As you have probably guessed from its name, a crane vessel - also known as a floating crane, crane ship or sometimes a heavy lift vessel - is an ocean-going vessel which has one or more cranes mounted on it. These gigantic ships are incredibly powerful and can handle extremely heavy loads. A crane vessel’s main purpose is to assist in the construction of offshore structures, as well as conduct salvage operations.
But whilst its name might be self-explanatory, there is quite a lot more to know about crane vessels. And as this article is one in a series of blog posts about different types of ships and vessels that looks at everything from pilot boats and passenger ferries to fishing vessels, it’s only right that we take a closer look at this hardworking ship!
Everything you need to know about crane vessels
A crane vessel comes in three different types: Regular crane vessels, semi-submersible crane vessels, and sheerleg crane vessels. We will cover each of these different types of cranes below.
To understand the basic principle of what a crane ship does, think of a normal crane that is used in land-based construction or cargo operations in a port. The only real difference is that crane vessels are, obviously, used at sea whilst the former is used on dry land.
Crane vessel design
Some crane vessels are designed and built with a standard monohull - just like a conventional cargo ship. Having said that, the really big crane ships are usually either built to be semi-submersible (more on that later) or are designed as a catamaran - i.e. with twin hulls. This gives them extra stability.
On both regular and semi-submersible crane vessels, the crane is able to rotate for ease of use. This is not the same on a sheerleg crane, on which the crane is fixed in position.
The history of the crane vessel
It might surprise you to know that the crane vessel has been around since the 14th Century - though naturally the design has changed somewhat in the ensuing 800 or so years! The semi-submersible crane vessels and sheerleg crane vessels were not introduced until much later on.
The early crane ships, which began life in the ports of medieval Europe, were, like their modern day counterparts, capable of lifting great weights. Meanwhile, fast forward to the Age of Sail, and they had an important part to play in the construction and repair of other vessels, particularly when it came to the lifting, removal and replacement of heavy wooden masts.
And like early fireboats, some of which started life as tugboats and were retrofitted with fire fighting equipment, some crane ships were also converted from other vessels. Take for example the (not very imaginatively named!) Crane Ship No. 1 which was originally a battleship named the USS Kearsarge. She too was retrofitted with a crane and was used to lift and place guns on other battleships, among other tasks.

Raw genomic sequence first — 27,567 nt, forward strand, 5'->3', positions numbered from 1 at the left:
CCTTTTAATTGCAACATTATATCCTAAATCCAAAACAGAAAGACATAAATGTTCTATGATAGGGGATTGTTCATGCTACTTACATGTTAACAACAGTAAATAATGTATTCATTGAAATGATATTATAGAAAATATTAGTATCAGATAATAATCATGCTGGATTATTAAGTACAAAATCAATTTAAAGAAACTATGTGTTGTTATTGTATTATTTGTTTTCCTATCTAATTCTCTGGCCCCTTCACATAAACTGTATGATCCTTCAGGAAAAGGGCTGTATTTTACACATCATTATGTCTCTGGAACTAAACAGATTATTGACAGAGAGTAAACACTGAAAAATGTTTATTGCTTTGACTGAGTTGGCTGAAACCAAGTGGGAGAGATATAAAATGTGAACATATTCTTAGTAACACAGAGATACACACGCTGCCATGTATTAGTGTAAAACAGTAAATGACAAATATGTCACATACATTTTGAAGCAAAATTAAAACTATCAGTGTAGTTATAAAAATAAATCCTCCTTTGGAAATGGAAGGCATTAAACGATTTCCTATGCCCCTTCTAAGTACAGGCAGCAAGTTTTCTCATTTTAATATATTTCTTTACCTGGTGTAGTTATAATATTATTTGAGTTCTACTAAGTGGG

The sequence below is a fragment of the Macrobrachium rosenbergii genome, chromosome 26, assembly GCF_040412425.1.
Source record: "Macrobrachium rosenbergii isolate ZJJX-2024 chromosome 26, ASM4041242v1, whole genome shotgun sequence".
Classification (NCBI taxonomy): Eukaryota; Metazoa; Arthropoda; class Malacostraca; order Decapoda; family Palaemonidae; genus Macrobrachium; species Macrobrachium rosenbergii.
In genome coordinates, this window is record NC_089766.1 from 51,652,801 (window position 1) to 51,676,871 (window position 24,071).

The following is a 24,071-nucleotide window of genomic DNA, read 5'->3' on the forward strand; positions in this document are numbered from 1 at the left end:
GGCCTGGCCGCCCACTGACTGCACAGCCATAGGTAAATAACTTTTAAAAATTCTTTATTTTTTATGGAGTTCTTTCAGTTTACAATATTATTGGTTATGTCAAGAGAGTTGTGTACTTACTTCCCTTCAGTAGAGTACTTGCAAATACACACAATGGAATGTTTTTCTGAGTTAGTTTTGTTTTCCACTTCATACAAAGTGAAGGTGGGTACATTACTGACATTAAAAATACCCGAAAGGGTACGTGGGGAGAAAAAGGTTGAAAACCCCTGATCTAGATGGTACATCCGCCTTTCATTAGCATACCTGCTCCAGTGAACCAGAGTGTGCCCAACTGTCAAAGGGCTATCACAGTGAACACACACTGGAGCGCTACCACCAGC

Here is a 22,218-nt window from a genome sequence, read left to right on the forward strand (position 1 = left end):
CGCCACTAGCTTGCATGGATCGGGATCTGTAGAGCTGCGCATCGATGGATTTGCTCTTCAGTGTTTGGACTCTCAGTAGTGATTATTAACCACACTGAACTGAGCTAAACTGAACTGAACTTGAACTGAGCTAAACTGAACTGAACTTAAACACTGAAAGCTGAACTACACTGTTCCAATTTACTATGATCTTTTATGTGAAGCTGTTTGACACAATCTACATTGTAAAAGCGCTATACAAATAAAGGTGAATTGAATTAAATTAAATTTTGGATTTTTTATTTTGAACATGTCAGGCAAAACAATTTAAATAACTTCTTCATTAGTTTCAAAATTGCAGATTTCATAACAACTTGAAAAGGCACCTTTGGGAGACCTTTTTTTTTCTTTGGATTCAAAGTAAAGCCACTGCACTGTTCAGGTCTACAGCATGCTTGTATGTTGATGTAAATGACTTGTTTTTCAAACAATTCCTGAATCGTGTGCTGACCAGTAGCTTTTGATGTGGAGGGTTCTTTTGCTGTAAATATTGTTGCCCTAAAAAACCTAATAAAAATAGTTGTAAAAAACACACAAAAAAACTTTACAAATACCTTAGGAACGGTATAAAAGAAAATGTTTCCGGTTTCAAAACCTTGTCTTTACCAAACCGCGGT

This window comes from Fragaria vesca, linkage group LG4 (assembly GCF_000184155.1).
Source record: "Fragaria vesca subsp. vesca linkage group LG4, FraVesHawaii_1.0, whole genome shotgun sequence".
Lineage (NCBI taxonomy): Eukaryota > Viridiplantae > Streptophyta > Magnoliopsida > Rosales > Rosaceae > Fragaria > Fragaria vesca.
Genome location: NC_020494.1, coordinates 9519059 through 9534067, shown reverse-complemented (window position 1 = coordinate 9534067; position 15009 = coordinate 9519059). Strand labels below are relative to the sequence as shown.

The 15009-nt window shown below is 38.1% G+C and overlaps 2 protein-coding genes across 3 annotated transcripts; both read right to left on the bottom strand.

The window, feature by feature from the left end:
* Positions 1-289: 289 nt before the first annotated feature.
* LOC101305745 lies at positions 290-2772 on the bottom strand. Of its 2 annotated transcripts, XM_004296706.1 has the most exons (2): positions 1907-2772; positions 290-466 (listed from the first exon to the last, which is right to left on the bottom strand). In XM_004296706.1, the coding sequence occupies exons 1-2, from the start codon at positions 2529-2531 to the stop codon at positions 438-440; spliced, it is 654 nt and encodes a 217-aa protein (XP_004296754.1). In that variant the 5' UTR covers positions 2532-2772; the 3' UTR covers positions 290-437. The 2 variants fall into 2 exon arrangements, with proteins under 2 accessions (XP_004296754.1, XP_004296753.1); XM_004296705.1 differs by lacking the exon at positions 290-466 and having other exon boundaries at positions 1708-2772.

By 1949 revolving cranes had entered the scene, making it possible for the first time to build oil platforms ashore in a module format, and then take them out to sea to be lifted into position.
Different types of crane vessels
The common denominator of crane vessels is their ability to lift extremely heavy weights. However, they do differ in design. The three different types of crane ships are:
Regular crane vessels
Although they may not look exactly the same these days, the normal, regular or common crane vessel works on the same principle as its 14th Century predecessors.
Offering a high degree of flexibility, the cranes on normal crane ships are able to rotate so have a greater degree of flexibility when lifting, replacing or removing items. Generally speaking, these cranes are able to lift around 2,500 tons.
Semi-submersible crane vessels
As the name suggests, these crane ships are partially submerged into the water, which provides greater stability and balance for the item that has been lifted onto them. Extra balance is crucial as it means that the object that is being transported is less likely to destabilize and fall into the water. They also have rotating or revolving cranes.
The tonnage able to be hauled and lifted by semi-submersible crane vessels varies from one ship to another, however they have a much greater lifting capacity than regular crane vessels, and are able to handle up to approximately 14,000 tons.
Sheerleg crane vessels
The sheerleg crane has a lot less lifting power than the semi-submersible crane ship with its capacity ranging from around 50 tons to 4000 tons. The cranes on these vessels are static and not able to rotate, meaning that the ship needs to be maneuvered into position in order to be able to access anything they are tasked with lifting or hauling.
The legacy of the crane vessel
Crane vessels might not be the most beautiful ships on the ocean (at least in many eyes) but they are true workhorses and have been instrumental in making offshore construction a less complex affair. They truly are a sight to behold too, so next time you find yourself at a port or on the ocean, keep an eye out and see if you are lucky enough to spot one of these behemoths!
Want to find out more about different types of vessels?
Maybe you’re fascinated by how oil, petroleum and other fuels are transported from supplier to consumer - in which case you might want to read more about oil tankers, chemical tankers and gas carrier ships.
There are a lot of different vessels and boats out there to explore and we look forward to bringing you even more information about them. Meanwhile, while you're here, why not: